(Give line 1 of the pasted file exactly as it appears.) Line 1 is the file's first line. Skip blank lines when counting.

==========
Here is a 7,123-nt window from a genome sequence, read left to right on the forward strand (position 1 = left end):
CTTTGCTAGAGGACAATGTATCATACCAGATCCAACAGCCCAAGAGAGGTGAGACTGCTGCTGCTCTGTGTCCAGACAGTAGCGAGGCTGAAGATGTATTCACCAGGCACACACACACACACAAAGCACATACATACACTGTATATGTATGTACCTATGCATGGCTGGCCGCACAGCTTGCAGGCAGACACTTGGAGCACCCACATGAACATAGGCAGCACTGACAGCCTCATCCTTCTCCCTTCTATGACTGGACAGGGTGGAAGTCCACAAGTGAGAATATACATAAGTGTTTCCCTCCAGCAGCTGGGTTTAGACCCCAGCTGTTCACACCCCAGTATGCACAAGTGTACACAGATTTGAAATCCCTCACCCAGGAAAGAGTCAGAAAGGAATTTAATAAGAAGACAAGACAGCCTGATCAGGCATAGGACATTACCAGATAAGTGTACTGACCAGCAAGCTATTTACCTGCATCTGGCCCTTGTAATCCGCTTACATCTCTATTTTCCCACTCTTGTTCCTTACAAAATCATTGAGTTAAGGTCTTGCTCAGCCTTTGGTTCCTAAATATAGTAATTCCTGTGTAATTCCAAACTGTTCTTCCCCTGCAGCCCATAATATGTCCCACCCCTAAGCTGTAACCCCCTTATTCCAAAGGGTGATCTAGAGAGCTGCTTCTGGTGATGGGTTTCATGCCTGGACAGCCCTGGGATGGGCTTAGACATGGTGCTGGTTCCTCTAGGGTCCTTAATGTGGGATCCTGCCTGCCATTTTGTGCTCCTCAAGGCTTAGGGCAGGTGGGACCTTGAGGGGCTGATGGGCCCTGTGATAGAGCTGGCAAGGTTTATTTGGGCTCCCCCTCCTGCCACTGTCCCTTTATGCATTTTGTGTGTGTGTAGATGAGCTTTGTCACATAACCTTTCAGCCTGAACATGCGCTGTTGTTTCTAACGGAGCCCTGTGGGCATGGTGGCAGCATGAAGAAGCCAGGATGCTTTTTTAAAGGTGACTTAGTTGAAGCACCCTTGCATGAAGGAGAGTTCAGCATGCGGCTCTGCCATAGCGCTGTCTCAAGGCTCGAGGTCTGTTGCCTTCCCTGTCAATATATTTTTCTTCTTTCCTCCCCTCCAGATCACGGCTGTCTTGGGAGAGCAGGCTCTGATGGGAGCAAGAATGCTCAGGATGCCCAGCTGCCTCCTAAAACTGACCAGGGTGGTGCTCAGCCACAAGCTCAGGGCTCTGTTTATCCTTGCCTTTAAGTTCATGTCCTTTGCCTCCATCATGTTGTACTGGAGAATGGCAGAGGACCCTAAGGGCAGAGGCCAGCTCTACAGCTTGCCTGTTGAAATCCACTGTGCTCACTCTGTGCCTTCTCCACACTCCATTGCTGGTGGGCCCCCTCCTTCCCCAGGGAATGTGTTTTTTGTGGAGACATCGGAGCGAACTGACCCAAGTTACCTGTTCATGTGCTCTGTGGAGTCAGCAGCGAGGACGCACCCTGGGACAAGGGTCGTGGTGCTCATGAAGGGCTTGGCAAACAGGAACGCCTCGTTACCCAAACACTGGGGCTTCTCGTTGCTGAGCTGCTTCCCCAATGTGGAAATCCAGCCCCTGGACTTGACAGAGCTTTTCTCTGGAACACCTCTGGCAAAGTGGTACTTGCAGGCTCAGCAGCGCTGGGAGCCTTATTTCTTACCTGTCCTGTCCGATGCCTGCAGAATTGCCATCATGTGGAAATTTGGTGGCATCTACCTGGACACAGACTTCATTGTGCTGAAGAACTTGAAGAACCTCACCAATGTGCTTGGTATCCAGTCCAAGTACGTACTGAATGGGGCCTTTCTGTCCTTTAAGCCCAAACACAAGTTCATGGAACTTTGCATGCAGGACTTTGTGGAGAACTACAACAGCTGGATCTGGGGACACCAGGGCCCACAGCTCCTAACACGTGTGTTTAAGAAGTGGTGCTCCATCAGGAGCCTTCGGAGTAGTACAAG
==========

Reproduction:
Here is a 7,123-nt window from a genome sequence, read left to right on the forward strand (position 1 = left end):